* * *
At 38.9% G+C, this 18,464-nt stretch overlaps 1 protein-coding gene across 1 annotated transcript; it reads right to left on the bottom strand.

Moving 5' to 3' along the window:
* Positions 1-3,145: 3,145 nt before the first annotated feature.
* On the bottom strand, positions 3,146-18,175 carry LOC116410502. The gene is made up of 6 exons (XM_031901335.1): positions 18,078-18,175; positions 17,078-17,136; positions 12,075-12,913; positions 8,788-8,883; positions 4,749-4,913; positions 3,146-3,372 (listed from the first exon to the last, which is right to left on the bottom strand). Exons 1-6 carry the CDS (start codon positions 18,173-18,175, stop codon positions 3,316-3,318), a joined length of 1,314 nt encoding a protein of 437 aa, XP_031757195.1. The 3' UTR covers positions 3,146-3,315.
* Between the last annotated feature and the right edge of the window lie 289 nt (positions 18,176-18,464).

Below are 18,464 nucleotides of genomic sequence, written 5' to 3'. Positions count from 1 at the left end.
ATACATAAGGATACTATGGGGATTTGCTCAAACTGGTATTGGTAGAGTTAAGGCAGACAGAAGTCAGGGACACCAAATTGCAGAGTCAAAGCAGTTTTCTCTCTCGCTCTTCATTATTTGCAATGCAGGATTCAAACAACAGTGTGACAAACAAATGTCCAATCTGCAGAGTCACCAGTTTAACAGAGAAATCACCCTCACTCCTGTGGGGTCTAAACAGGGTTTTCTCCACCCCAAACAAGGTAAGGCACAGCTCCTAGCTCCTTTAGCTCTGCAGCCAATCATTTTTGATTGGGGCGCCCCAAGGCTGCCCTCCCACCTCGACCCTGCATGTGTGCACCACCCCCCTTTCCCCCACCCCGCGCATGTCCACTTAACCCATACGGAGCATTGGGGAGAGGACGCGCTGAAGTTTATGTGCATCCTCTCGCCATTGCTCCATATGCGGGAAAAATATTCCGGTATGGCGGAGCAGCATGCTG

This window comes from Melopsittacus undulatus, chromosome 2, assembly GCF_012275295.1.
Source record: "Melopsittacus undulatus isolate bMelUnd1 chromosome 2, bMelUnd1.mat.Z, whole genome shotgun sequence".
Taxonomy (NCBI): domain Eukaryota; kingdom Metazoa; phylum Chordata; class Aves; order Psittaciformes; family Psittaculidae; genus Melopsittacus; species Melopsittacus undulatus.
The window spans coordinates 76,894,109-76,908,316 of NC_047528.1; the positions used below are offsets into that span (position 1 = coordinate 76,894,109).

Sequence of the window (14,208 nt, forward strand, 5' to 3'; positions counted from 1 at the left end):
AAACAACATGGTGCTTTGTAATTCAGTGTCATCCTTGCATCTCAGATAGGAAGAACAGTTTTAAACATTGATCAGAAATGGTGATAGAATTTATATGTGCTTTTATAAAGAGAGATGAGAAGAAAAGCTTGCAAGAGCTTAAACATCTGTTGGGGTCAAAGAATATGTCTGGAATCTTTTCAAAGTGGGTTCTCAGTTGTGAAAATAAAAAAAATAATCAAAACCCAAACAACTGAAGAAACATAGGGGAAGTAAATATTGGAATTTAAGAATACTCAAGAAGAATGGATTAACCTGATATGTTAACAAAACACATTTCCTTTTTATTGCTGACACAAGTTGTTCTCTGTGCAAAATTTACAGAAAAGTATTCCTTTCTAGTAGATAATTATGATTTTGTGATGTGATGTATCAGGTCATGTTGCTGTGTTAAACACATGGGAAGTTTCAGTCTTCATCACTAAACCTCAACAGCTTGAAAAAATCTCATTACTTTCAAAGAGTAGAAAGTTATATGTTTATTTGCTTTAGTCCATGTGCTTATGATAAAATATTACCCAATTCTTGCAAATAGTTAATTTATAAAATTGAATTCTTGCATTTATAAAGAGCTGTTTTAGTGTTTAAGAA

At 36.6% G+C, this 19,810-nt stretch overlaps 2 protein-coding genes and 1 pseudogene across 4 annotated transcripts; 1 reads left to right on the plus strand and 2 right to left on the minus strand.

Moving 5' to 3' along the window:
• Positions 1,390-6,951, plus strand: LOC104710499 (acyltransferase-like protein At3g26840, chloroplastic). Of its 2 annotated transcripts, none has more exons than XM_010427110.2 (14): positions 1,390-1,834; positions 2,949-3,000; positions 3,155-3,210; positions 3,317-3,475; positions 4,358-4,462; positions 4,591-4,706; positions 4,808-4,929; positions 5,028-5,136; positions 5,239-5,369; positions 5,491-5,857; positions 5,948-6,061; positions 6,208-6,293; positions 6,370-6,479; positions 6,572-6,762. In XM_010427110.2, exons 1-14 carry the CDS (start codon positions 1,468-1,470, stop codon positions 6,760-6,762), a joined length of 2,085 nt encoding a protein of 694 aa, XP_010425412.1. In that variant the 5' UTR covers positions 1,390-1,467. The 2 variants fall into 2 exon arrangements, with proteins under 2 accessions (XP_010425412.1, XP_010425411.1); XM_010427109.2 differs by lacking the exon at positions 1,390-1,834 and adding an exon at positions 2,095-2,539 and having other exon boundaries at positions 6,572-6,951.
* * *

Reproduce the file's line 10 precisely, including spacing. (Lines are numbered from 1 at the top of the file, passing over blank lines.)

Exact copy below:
Taxonomy (NCBI): domain Eukaryota; kingdom Metazoa; phylum Chordata; class Aves; order Psittaciformes; family Psittaculidae; genus Melopsittacus; species Melopsittacus undulatus.